Sunday, November 23, 2014

Mortgage Company Denies Gay Portland Widower Equal Protection

By Jason Reynolds, Oregon Consumer League

Brooks married his domestic partner, Jimmy, in 1982. They remained partners for 16 years but their hand-made marriage certificate was never recognized under Oregon law.


See related article: Openly Charitable Judge to Decide Same-Sex Marriage Case

The couple eventually purchased a Portland home together in 1996.

“I made the down payment,” says Brooks, “And we put the title and loan in Jimmy’s name because he was expected to live longer than me.”

When Jimmy died in 1998, Brooks remained in the home and continued to pay the mortgage.


The loan was later transferred to Green Tree Mortgage LLC in 2011. Green Tree eventually initiated foreclosure proceedings in 2013 to sell the home and recover its equity.

On October 29, 2014, Brooks halted the foreclosure by removing it to federal bankruptcy court.

In legal documents filed yesterday, Green Tree argued Brooks has no protections under the bankruptcy automatic stay because he was not on the loan or title.

The mortgage company’s motion to remand states, “It is Green Tree’s position that the real property at issue in this matter is not even property of the estate.” Read Green Tree's Motion and Brooks' Response.

Brooks and his team of pro bono attorneys disagree.

“Green Tree’s trying to deny him equal protection under the Bankruptcy Code,” says pro bono attorney Michael Fuller, with the law firm OlsenDaines.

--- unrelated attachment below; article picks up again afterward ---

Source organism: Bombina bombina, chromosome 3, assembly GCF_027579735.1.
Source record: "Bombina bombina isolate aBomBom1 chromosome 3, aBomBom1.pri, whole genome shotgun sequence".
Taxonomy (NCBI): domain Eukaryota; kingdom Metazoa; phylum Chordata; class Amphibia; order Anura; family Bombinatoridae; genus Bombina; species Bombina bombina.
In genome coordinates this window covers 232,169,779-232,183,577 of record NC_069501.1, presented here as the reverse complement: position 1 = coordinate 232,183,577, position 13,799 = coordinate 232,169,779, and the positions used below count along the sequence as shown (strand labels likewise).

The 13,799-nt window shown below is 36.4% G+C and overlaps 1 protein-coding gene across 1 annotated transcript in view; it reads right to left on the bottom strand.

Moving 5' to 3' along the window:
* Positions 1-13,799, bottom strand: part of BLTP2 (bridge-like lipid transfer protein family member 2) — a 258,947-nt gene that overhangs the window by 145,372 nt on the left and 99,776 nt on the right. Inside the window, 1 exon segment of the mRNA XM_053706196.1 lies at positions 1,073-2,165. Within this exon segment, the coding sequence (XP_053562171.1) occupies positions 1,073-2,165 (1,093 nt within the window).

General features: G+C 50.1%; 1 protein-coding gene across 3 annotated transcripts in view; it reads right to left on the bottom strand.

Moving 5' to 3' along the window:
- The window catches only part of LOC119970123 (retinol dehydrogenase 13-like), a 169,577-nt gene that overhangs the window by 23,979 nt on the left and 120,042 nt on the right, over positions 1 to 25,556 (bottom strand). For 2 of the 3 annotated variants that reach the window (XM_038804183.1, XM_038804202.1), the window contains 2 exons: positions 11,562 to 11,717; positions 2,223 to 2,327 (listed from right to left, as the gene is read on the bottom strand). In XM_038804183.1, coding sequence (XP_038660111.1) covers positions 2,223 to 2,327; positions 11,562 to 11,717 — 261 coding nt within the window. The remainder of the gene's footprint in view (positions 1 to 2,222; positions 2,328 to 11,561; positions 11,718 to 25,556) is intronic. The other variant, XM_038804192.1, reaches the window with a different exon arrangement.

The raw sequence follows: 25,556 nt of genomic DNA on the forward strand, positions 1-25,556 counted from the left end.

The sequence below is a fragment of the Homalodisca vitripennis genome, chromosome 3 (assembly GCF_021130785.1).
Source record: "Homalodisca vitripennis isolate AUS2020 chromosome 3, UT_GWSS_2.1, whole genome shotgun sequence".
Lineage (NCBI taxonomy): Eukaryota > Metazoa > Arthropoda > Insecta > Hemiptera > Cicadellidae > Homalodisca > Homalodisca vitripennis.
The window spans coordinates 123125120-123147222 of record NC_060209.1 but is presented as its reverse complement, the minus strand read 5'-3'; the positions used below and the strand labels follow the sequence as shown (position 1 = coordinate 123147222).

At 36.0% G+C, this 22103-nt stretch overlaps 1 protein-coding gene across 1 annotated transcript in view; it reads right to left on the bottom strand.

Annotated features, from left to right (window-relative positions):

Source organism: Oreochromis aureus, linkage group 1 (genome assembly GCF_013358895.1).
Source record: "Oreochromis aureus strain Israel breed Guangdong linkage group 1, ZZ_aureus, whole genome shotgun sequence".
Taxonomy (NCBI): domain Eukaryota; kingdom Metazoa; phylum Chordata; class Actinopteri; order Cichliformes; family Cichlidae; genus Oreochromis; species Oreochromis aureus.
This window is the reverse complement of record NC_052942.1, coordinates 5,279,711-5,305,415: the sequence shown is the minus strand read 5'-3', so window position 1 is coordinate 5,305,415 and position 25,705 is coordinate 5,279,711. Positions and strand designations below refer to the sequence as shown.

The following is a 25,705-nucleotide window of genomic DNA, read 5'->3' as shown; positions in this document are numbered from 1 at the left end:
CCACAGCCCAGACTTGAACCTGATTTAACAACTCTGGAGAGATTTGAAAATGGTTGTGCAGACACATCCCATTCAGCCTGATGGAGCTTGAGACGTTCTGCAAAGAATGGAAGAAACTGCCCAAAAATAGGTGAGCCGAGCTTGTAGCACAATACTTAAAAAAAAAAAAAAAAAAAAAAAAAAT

“If Brooks was a straight widower, this would largely be a non-issue,” says Fuller.

“Oregon law allows married couples to hold property for the benefit of each other, regardless of the record title holder,” Fuller argues.

“We find Green Tree’s position meritless, inequitable, and personally offensive,” he says.

Green Tree’s attorney, Katrina Glowowski, refused to comment.

Brooks says his health is failing and he hopes to spend his final days in the home he made with Jimmy.


“So long as he continues to make the monthly payments, he’s legally entitled to remain in his home,” says Fuller.

“This is a fight we’re prepared to take on appeal if necessary,” he says.

The matter is set for a preliminary hearing in Portland bankruptcy court on December 9.

Monday, November 17, 2014

Supreme Court to Decide Bankruptcy Mortgage Strip Issue

By Michael FullerThe Underdog Lawyer ®

This morning the Supreme Court agreed to resolve a circuit split as to whether consumers can wipe out wholly unsecured second mortgage liens in chapter 7 bankruptcy.


The practice of "lien stripping" is widespread across the country in chapter 13 bankruptcy. The practice is allowed under chapter 7 of the Bankruptcy Code only in the 11th Circuit.


The 11th Circuit relies on its 1989 opinion Folendore to allow chapter 7 debtors to strip Bank of America's unsecured second mortgages. However, the Supreme Court's 1992 opinion Dewsnup v. Timm held that mortgage lien rights are not altered in chapter 7.


The two 7th Circuit opinions accepted on cert today are:


Commentary

This joint cert shows good case selection by Bank of America's appellate team.


The Roberts Court's bankruptcy case selection has been very non-controversial. True nerds will recall that recent unanimous SCOTUS bankruptcy opinions include: